On the eve of a major treaty conference between Iroquois leaders and European colonists in the distant summer of 1722, two white fur traders attacked an Indigenous hunter and left him for dead near Conestoga, Pennsylvania. Though virtually forgotten today, this act of brutality set into motion a remarkable series of criminal investigations and cross-cultural negotiations that challenged the definition of justice in early America.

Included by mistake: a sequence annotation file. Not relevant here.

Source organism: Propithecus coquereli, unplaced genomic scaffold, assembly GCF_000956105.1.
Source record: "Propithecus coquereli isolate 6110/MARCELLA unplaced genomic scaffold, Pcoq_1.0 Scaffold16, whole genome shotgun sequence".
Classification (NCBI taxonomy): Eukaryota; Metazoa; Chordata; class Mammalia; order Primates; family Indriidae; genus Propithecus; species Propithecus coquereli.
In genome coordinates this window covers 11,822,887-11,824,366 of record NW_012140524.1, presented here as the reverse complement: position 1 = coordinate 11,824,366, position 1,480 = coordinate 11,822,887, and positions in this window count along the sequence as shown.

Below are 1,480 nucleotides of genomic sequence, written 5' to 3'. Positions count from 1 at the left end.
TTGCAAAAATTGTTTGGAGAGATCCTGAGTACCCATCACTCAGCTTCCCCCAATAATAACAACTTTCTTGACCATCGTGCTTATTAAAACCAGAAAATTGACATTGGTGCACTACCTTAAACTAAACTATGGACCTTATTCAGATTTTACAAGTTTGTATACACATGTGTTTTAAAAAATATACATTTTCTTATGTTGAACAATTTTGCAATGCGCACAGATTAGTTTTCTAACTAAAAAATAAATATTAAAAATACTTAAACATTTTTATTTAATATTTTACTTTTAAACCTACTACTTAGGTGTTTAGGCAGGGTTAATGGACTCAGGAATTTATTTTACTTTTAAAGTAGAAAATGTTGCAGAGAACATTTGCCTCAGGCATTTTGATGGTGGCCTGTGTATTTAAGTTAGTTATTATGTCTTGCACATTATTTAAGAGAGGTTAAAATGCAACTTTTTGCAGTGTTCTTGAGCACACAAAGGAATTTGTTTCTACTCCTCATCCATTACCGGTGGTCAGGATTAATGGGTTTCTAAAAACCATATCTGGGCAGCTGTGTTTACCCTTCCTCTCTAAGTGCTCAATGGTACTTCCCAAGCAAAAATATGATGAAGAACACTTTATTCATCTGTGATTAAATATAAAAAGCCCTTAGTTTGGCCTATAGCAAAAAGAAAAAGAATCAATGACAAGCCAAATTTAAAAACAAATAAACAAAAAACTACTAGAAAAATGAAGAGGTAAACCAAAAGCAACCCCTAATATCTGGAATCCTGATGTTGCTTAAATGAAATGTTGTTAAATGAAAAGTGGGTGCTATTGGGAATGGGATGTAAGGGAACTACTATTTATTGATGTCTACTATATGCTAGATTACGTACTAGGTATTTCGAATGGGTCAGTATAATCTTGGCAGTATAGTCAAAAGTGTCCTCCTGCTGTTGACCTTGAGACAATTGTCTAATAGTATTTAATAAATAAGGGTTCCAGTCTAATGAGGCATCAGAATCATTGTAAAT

In Covered with Night, Dr. Eustace reconstructs the crime and its aftermath, bringing us into the overlapping worlds of white colonists and Indigenous peoples in this formative period. As she shows, the murder of the Indigenous man set the entire mid-Atlantic on edge, with many believing war was imminent. Isolated killings often flared into colonial wars in North America, and colonists now anticipated a vengeful Indigenous uprising. Frantic efforts to resolve the case ignited a dramatic, far-reaching debate between Native American forms of justice—centered on community, forgiveness, and reparations—and an ideology of harsh reprisal, unique to the colonies and based on British law, which called for the killers’ swift execution. As Eustace powerfully contends, the colonial obsession with “civility” belied the reality that the Iroquois, far from being the barbarians of the white imagination, acted under a mantle of sophistication and humanity as they tried to make the land- and power-hungry colonials understand their ways.